Indulge in fall’s warm and comforting flavors with this irresistible apple pie spice recipe. Perfectly balanced and bursting with aromatic spices, this homemade blend will take your apple pies and desserts to a new level.
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Homemade apple pie spice is an essential seasoning mix you should keep stocked in your spice cabinet. It’s made with four pantry staples that add fall flavors to any baked good or dish. Use it to make a classic apple pie, muffins, pastries, fruit filling, oatmeal, and more.
Use freshly grated or ground spices for the most intense, sweet flavors and aromas. However, the pre-ground jars are great to use for convenience. All you need is ground cinnamon, nutmeg, allspice, and cloves. In just a few minutes, you’re ready to use the seasoning for recipes that call for apple pie spice.
- Cinnamon: The base of the spice mix adds an earthy and sweet flavor to desserts, baked goods, and even savory dishes.
- Nutmeg: Adds a characteristic nutty, warm, and sweet flavor. I suggest freshly grating the nutmeg for the most robust aroma and flavor. A small rasp grater is my favorite tool to use.
- Allspice: As the name suggests, it adds various spices like nutmeg, black pepper, cloves, and cinnamon all in one. It enhances the taste of the other ingredients in the apple pie spice mix.
- Cloves: Adds a spicy, sweet, bitter flavor. It creates a subtle numbing sensation in the mouth, which enhances the warm baked notes of a recipe.
How to make apple pie spice
Combine cinnamon, ground nutmeg, allspice, and cloves to make the spice blend. Add it to a container or spice jar where you plan to store it. This recipe yields about 2 tablespoons, enough to make four apple pies. It’s easy to double the recipe to make a larger batch to keep in your spice drawer.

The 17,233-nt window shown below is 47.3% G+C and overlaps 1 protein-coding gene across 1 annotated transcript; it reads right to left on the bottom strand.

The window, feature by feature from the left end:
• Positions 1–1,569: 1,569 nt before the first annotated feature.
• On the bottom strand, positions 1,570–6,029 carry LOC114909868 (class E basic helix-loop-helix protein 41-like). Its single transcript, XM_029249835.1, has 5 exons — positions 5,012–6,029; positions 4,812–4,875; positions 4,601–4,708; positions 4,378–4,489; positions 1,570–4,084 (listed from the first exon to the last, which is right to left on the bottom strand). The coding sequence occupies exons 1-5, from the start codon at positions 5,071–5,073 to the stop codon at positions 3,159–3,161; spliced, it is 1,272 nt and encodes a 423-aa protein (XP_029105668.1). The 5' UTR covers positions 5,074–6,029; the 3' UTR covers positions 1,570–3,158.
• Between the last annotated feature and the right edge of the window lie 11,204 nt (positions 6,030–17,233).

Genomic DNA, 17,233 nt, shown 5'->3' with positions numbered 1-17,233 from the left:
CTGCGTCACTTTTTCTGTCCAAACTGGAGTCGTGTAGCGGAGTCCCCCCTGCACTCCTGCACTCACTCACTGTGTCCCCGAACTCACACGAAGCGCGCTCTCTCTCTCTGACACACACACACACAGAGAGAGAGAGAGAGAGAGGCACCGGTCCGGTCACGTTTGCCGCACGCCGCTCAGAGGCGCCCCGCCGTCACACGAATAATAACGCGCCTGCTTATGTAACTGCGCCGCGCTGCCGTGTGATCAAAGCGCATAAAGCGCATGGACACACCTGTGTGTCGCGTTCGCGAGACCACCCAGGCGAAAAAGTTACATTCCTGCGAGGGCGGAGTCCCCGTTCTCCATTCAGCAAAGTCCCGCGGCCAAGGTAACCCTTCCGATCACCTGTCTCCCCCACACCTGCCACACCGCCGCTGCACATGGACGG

Using the apple pie spice
- Apple Pie: For a 9-inch apple pie, use 1 ½ teaspoons of apple pie spice.
- Apple Filling: For 2 ½ to 3 pounds of apples that have been sliced or diced, use 1 ½ teaspoons of apple pie spice.
- Toppings: Sprinkle on baked goods, pancakes, waffles, French toast, oats, yogurt, chia pudding, or healthy apple snacks.
How to store
Store the apple pie spice in an airtight container for the most extended shelf life. I prefer glass jars because the material is thick enough to keep out moisture. Glass preserves the flavor and traps the aromatic compounds for the best taste. Store in a dark, cool, dry kitchen area for up to 6 months.
Now that you have the base recipe for apple pie spice, it’s easy to customize! Try these flavorful additions to the blend:
- Spices: Try adding ground ginger for extra zing and warmth. Cardamom adds a floral and citrus aroma with a unique eucalyptus and peppery flavor. A small amount of black pepper adds an interesting lingering heat. Star anise adds a licorice note. Start by adding ¼ teaspoon and increasing gradually to taste.
- Citrus: Add grated zest from an orange or lemon. Make sure to dry it first before adding it to the spice mix.